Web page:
Words by Fergal Kinney

John Cale has never been about taking the easy route. At 81, when most musicians are – rightly – spending the Autumn of their performing years taking well-earned victory laps, the Welsh experimental titan is doing what he has spent the last half a century doing, and subverting expectations. On Thursday 24th August, John Cale plays Albert Hall for a rare appearance as part of an extended 2023 tour that has taken in venues as prestigious as the Acropolis in Athens and London’s Palladium.

Cale’s history in Manchester is long; in 1977, on a tour famous for the singer’s unexpected decapitation of a chicken live on-stage, Cale performed at Manchester’s Free Trade Hall. Nearly a decade later in 1986, when Factory Records hosted their Festival of the Tenth Summer at G-Mex, John Cale was the sole non-Manchester artist on the lineup, acknowledging the debt that successive generations of Manchester musicians owed to Cale’s many sonic revolutions.

Ahead of John Cale’s first performance in the city for fifteen years, here are ten entry points into one of leftfield music’s most ambitious and influential back catalogues.

(1963) Live on CBS’s I’ve Got A Secret

Introduced as “Mr. X from Wales”, this unlikely 1963 gameshow appearance predated Cale’s involvement in the Velvet Underground and would be the beginning of a public-facing career in the avant-garde still extending to this day.

(1968) The Gift

The VU’s second album, 1968’s White Light/White Heat, is the one that most closely bears the imprint of Cale. Too closely, it seemed, for Lou Reed – Cale was gone shortly afterwards. The Gift is a Lou Reed short story about Waldo who mails himself to his distant lover Marsha with disastrous results, repeated in Welsh Valleys deadpan by Cale of white-hot noise and feedback. 

(1968) Frozen Warnings

The Factory crowd around Warhol could be fickle and discarded people like Nico as quickly as they encountered them. Cale never did, an ally of the German vocalist until her death and producing/arranging her finest albums, the one-two punch of The Marble Index and Desertshore. In interviews from the time, Nico talked about the free jazz of Ornette Coleman (with whom she spent time) and the minimalism of Terry Riley – there was arguably nobody more qualified than John Cale to help her realise this vision.

(1973) Paris 1919

After the Velvet Underground, Cale became a jobbing A&R man and producer, committing to tape debut records by Patti Smith, The Stooges, and The Modern Lovers. Nothing much. After 1970’s solo debut Vintage Violence, Paris 1919 was a great leap forward. Paris 1919 is a deceptively pretty album that makes an ink-black point about European decline and an arrogant continent that has barely recovered from the worst horrors of the 20th century. From the Champs-Elysses to rural Wales via Andalucia and the English Establishment, John Cale takes us on a tour of sleepwalking, a finished European ideal. Not just Cale’s best album, but one of the best albums of the 20th century.

(1974) Fear Is A Man’s Best Friend

1974’s Fear album is Cale’s most British record; an album of straight-up fizzing art rock recorded at the epicentre of the scene around Island Records at the time. There’s Eno, there’s Richard Thompson, there’s Roxy Music’s Phil Manzanera. When people like Cate Le Bon talk about Cale as an influence, it’s frequently this particular Cale that they’re returning to. The title track, Fear Is A Man’s Best Friend, is another song about waiting for the man; a piano-led hymn to getting the bag in.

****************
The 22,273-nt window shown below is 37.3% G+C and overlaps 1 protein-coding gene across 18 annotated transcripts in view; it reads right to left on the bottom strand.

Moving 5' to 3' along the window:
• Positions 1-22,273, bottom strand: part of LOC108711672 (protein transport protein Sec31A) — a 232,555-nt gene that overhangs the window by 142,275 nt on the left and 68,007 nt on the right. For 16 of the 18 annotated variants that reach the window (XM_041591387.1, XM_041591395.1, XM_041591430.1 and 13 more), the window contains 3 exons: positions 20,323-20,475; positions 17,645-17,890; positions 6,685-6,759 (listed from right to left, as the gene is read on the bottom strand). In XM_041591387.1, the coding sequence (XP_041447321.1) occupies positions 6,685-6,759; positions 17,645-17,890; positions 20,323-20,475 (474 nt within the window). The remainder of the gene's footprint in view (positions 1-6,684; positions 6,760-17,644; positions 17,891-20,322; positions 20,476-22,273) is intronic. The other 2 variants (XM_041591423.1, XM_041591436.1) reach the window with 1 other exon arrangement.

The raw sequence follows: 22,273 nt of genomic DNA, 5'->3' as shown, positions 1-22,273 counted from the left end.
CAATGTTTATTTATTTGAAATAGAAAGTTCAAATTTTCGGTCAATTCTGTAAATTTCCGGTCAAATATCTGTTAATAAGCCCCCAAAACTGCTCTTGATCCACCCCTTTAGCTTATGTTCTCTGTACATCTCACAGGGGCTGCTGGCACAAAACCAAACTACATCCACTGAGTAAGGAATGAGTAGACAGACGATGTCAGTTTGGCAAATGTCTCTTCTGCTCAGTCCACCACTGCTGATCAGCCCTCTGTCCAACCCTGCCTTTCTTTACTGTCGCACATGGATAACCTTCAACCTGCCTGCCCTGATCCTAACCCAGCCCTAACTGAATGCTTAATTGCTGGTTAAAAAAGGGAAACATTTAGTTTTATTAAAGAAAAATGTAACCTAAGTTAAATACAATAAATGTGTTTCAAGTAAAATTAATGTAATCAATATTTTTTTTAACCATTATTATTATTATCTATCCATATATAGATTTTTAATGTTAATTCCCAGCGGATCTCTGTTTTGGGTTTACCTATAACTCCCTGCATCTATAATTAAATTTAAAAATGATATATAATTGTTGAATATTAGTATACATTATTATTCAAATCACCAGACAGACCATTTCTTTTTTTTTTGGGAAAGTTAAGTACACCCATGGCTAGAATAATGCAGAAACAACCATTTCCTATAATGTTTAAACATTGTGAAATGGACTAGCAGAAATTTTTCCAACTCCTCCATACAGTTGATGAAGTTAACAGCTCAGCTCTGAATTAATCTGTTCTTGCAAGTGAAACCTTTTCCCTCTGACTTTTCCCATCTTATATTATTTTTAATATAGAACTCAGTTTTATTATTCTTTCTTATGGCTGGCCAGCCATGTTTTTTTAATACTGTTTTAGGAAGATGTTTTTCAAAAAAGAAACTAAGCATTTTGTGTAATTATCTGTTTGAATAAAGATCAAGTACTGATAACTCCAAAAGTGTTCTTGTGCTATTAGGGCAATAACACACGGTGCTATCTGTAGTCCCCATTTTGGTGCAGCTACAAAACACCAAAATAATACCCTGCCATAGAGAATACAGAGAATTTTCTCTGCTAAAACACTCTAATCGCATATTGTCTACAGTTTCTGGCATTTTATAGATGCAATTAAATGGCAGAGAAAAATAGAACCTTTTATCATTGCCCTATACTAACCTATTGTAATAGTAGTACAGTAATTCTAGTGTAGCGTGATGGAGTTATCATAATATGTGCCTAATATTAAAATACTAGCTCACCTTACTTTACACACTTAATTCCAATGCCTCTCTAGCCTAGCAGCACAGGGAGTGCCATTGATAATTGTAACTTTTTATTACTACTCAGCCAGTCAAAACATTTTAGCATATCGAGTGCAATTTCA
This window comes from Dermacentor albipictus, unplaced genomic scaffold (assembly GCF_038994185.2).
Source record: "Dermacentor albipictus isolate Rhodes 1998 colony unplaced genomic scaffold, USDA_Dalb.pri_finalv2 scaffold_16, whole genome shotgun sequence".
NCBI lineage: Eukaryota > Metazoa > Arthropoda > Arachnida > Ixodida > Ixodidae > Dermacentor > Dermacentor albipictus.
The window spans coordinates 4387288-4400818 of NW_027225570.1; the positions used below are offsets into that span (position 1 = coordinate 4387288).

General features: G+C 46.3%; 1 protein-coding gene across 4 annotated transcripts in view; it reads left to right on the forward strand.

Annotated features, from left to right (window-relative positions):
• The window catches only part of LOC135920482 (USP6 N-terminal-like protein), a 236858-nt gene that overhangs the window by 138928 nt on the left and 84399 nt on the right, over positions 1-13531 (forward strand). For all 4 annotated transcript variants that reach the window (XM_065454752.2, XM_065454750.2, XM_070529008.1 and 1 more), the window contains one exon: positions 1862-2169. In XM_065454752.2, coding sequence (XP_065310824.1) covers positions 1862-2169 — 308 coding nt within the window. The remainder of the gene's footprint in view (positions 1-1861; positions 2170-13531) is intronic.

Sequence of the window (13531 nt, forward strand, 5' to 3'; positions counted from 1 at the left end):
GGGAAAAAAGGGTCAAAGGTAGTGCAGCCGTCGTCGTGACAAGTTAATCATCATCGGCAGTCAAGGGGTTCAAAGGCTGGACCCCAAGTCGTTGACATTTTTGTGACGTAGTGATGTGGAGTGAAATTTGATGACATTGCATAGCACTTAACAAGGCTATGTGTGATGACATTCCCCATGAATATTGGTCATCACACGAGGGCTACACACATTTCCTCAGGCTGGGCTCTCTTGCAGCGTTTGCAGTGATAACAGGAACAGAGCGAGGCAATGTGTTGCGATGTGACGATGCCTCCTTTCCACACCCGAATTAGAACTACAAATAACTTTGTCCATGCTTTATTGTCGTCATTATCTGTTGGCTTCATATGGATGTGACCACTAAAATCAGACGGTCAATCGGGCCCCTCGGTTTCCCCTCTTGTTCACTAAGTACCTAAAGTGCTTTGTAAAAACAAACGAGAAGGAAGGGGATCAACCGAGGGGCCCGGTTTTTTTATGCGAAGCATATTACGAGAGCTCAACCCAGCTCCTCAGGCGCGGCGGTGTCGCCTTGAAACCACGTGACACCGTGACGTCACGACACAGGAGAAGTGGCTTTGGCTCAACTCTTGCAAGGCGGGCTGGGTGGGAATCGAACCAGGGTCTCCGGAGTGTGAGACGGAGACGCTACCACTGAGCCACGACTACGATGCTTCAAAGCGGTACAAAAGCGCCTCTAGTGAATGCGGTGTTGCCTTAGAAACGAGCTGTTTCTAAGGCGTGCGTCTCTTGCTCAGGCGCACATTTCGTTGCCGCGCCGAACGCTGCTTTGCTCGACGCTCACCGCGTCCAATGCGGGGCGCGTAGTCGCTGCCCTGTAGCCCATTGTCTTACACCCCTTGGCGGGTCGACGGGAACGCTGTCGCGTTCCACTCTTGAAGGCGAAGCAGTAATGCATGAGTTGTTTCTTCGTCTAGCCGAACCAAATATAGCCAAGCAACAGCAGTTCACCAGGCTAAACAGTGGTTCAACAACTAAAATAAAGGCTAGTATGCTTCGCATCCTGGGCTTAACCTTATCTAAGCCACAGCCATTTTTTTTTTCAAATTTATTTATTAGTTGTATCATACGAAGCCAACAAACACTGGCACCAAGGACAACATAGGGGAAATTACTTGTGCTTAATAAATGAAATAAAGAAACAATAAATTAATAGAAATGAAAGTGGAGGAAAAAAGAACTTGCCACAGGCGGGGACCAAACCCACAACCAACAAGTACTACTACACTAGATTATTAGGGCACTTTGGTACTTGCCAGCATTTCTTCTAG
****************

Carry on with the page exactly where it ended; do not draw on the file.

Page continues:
(1975) Heartbreak Hotel

One of the few pieces of music that has remained a constant throughout Cale’s career is this reimagining of Heartbreak Hotel. In the 1970s, Cale took the Elvis standard and invented a throbbing art-rock noir that seemed to invent Nick Cave & The Bad Seeds. In the 90s, it became a mournful, circular piano brood. In the 2020s, it appears to stretch out to nearly ten minutes in some of Cale’s most cosmic and expansive music yet. What will it be this time?

(1985) Dying on Vine

“I’ve been chasing ghosts, and I don’t like it.” In the mid-1980s, a new John Cale emerged. Suddenly, he had embraced sobriety, tangerines, and tennis. Dying On The Vine, from 1985’s under-regarded Artificial Intelligence album, is unusually candid and autobiographical about Cale’s alcohol and substance history.

 (1990) Spinning Away

John Cale and Brian Eno’s 1990 collaboration Wrong Way Up had a fraught recording, the pair reuniting for the first time since Eno appeared as an “ideas consultancy” on 1974’s Fear. The tetchy 1990 recording sessions – allegedly – culminated in an angry Eno threatening Cale with a chopstick. “Imagine, being frightened by Brian Eno!… The whole idea is ridiculous,” Cale said later. In his autobiography, he said Eno had rattled him. “What if it had been a knife? On his private property, I was an interloper.” No matter – the resulting album is a peach and tracks like Spinning Away or Lay My Love (aired recently on The Bear’s second season soundtrack) are easy jewels in either men’s back catalogues.

(1992) Fragments of a Rainy Season

The early 1990s was a period of consolidation and quieter music for Cale; Songs for Drella saw him reuniting with Lou Reed to record a song suite in tribute to their former mentor Andy Warhol. The real gem of that era, though, is 1992’s Fragments Of A Rainy Season. A live album collecting the piano-only arrangements of Cale’s 70s peak period songs, the recording is a masterpiece.

(2023) Story of Blood (with Weyes Blood)

On release in January, Cale’s new album MERCY was rightly hailed as his strongest in some time, a work as sonically dense and hallucinogenic as the darkest corners on The Marble Index. Across the album, Cale collaborates with Laurel Halo, Actress, Animal Collective, but it’s this pairing with Weyes Blood – an artist herself heavily influenced by Cale’s stately early 70s baroque period – that really soars.